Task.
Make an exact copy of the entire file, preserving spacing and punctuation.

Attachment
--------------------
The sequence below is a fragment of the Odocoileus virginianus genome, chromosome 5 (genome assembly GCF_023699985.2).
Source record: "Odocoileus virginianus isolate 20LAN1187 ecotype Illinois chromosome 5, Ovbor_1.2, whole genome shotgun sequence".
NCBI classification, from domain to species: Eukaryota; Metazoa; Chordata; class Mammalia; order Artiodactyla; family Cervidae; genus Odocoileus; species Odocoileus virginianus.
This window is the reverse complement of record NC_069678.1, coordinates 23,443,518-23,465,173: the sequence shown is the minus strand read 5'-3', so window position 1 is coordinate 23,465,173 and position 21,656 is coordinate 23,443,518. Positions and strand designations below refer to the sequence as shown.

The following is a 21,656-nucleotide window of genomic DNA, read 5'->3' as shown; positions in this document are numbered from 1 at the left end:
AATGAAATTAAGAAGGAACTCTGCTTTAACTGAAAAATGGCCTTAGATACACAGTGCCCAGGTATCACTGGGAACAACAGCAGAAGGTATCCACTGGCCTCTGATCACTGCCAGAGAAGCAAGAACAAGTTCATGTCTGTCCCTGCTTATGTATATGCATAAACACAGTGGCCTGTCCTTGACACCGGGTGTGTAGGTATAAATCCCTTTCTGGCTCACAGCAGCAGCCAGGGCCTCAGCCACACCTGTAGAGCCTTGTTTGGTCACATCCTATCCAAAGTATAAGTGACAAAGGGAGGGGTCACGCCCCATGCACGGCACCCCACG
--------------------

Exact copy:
The sequence below is a fragment of the Odocoileus virginianus genome, chromosome 5 (genome assembly GCF_023699985.2).
Source record: "Odocoileus virginianus isolate 20LAN1187 ecotype Illinois chromosome 5, Ovbor_1.2, whole genome shotgun sequence".
NCBI classification, from domain to species: Eukaryota; Metazoa; Chordata; class Mammalia; order Artiodactyla; family Cervidae; genus Odocoileus; species Odocoileus virginianus.
This window is the reverse complement of record NC_069678.1, coordinates 23,443,518-23,465,173: the sequence shown is the minus strand read 5'-3', so window position 1 is coordinate 23,465,173 and position 21,656 is coordinate 23,443,518. Positions and strand designations below refer to the sequence as shown.

The following is a 21,656-nucleotide window of genomic DNA, read 5'->3' as shown; positions in this document are numbered from 1 at the left end:
AATGAAATTAAGAAGGAACTCTGCTTTAACTGAAAAATGGCCTTAGATACACAGTGCCCAGGTATCACTGGGAACAACAGCAGAAGGTATCCACTGGCCTCTGATCACTGCCAGAGAAGCAAGAACAAGTTCATGTCTGTCCCTGCTTATGTATATGCATAAACACAGTGGCCTGTCCTTGACACCGGGTGTGTAGGTATAAATCCCTTTCTGGCTCACAGCAGCAGCCAGGGCCTCAGCCACACCTGTAGAGCCTTGTTTGGTCACATCCTATCCAAAGTATAAGTGACAAAGGGAGGGGTCACGCCCCATGCACGGCACCCCACG